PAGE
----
3 key areas of health care that could improve with blockchain technology

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Chuck DeVries, vice president of strategic technology and business architecture at the Vizient health improvement improvement company in Irving, Texas, shares what he believes health IT leaders need to know about the blockchain.

The answers have been slightly modified for clarity and length.

Question: where is now the blockchain in the health sector and how will it develop in 2019?

Chuck DeVries: At present there are not many uses of live blockchain in healthcare; however, there are several organizations that drive it, including Visir. Feasibility and applicability are still under test and 2019 will be crucial for this exploration. We plan to start seeing some of these that will soon come into real use this year.

Q: What do you think will be the most significant blockchain applications in the healthcare sector over the next five years?

CD: Transaction processing – with the necessary contract, data management, price matching between hospital distributor and group-supplier purchase organization, purchase order processing, confirmations and billing-payment – is ripe for improvement. It requires significant cooperation today and most organizations stumble on many points of that process. Blockchain can be a solution that works to simplify the process and align all the parts.

Trace and trace, by pharmaceutical chain of custody, is another area where blockchain can be effective. This is an area with many handoffs and an application that simplifies these transfers and maintains a solid, secure information feed, solving many challenges.

Patients are becoming increasingly involved in their record keeping, and having a patient-based, blockchain-based clinical file would allow portability and confidentiality. Going a step further, it is not outside the realm of the possibility of seeing a standardized patient-centered exchange of patient records driven by legislation. Consumption in space would be assisted by facilitating this level of control and sharing of records.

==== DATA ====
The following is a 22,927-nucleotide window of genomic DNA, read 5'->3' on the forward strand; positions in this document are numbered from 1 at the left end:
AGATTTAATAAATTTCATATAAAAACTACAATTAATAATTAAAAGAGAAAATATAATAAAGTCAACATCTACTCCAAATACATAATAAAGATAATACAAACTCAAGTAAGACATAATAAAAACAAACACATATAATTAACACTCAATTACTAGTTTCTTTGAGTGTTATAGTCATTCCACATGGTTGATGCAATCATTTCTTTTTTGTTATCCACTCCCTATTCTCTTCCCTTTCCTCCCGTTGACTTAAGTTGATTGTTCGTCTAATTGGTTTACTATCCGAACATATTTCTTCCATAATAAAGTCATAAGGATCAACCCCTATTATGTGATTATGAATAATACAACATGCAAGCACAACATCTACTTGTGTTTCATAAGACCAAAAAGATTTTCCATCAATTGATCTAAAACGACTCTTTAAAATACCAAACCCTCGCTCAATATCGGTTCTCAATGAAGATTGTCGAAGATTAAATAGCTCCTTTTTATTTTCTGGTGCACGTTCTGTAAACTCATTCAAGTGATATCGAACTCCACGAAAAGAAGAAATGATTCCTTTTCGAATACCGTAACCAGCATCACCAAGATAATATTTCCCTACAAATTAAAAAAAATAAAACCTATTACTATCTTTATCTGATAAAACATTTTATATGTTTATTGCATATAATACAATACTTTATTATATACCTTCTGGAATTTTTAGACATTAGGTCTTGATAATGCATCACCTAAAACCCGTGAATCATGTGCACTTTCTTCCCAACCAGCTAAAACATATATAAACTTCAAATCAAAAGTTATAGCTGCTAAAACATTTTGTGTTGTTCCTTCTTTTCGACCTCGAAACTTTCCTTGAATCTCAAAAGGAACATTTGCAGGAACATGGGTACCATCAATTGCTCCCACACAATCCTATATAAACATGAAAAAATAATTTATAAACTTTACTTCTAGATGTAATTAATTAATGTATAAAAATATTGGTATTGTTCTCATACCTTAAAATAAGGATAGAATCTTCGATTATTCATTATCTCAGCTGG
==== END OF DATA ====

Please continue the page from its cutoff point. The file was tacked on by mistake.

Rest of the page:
Q: What do the blockbenches of blockchain hospitals and healthcare systems know today?

CD: They should know the basics of what the concept is, so that they can see the potential for what it is and what it is not. Blockchain is simply a distributed ledger with some integrated features for security and transparency. This understanding can be used to cut the confusion of public relations and guide their thought processes around where a multi-participant ledger would benefit their business. They should look for areas of their business where there are needs for secure transaction flows. Those are ripe for its use, and if they want to learn more or join the pilots, many are welcome.

To attend the future Becker question and answer session, contact Jackie Drees at [email protected]

Other IT health articles:
The role of Blockchain in the digital transformation of health care: Jeff Fochtman of Seagate Technology shares his views
3 key thoughts on the potential of blockchain for health data management
How health care will benefit from the blockchain: 3 answers to key questions

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